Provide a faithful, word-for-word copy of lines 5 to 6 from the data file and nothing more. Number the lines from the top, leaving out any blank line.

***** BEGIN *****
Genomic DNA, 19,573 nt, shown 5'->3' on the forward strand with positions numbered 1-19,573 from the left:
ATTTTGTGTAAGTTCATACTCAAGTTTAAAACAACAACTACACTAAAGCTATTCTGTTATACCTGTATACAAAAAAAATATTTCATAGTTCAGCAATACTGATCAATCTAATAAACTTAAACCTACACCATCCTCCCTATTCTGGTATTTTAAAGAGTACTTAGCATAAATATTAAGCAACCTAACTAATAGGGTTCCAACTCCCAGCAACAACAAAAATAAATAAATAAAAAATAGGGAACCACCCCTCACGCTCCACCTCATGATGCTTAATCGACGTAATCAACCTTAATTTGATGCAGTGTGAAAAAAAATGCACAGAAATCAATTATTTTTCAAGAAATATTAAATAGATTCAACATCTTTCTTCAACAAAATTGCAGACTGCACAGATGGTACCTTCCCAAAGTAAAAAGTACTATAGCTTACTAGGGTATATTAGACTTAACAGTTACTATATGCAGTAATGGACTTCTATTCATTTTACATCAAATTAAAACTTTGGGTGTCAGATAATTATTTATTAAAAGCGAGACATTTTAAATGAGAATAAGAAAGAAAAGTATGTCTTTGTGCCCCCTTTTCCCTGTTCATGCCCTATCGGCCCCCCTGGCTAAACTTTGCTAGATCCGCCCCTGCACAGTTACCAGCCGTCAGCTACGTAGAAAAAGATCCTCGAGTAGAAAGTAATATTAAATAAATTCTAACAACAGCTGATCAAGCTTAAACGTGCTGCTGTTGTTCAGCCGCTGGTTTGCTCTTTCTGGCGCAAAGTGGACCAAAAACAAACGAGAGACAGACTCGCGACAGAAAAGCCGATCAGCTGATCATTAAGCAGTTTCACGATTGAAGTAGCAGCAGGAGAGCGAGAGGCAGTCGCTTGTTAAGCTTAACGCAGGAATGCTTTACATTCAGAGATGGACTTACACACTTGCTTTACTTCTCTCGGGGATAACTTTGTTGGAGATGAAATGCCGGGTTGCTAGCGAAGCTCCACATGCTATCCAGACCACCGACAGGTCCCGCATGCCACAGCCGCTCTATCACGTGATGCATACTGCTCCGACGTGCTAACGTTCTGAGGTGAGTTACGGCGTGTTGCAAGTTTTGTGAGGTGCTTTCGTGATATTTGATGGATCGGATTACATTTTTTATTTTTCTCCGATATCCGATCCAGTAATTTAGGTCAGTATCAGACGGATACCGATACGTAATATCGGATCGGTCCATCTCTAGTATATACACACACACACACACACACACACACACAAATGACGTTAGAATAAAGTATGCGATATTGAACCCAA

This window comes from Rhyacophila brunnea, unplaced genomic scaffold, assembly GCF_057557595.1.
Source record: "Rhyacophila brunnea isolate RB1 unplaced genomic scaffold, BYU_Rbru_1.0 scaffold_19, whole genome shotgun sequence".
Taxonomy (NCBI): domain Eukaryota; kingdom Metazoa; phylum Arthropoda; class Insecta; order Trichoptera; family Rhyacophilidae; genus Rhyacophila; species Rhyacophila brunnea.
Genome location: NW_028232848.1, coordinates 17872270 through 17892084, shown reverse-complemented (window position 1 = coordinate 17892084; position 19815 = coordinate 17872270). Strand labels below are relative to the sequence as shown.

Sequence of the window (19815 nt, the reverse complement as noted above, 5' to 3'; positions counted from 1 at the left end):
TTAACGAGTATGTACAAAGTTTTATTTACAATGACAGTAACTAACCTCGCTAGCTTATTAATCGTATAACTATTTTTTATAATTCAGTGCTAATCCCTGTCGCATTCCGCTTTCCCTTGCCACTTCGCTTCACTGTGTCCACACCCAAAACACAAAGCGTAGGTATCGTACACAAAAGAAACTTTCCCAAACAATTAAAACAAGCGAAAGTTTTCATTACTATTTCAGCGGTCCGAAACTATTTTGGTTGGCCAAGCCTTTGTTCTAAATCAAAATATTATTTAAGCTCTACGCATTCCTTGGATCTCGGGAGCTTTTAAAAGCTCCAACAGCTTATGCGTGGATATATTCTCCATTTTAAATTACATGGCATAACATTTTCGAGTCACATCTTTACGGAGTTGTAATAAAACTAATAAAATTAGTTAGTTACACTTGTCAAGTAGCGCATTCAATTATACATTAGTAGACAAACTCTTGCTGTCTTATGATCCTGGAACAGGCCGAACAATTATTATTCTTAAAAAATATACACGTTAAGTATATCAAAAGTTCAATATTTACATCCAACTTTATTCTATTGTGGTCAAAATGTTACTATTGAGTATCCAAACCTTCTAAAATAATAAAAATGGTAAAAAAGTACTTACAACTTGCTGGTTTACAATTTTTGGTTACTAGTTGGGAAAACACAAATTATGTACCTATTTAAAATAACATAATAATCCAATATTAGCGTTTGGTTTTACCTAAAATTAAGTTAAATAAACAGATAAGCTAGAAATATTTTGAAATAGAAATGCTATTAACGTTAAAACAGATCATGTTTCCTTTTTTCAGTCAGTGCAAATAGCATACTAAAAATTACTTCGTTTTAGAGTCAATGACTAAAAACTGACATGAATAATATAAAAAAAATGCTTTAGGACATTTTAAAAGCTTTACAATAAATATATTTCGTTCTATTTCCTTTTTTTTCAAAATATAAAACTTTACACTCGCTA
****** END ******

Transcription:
Taxonomy (NCBI): domain Eukaryota; kingdom Metazoa; phylum Arthropoda; class Insecta; order Trichoptera; family Rhyacophilidae; genus Rhyacophila; species Rhyacophila brunnea.
Genome location: NW_028232848.1, coordinates 17872270 through 17892084, shown reverse-complemented (window position 1 = coordinate 17892084; position 19815 = coordinate 17872270). Strand labels below are relative to the sequence as shown.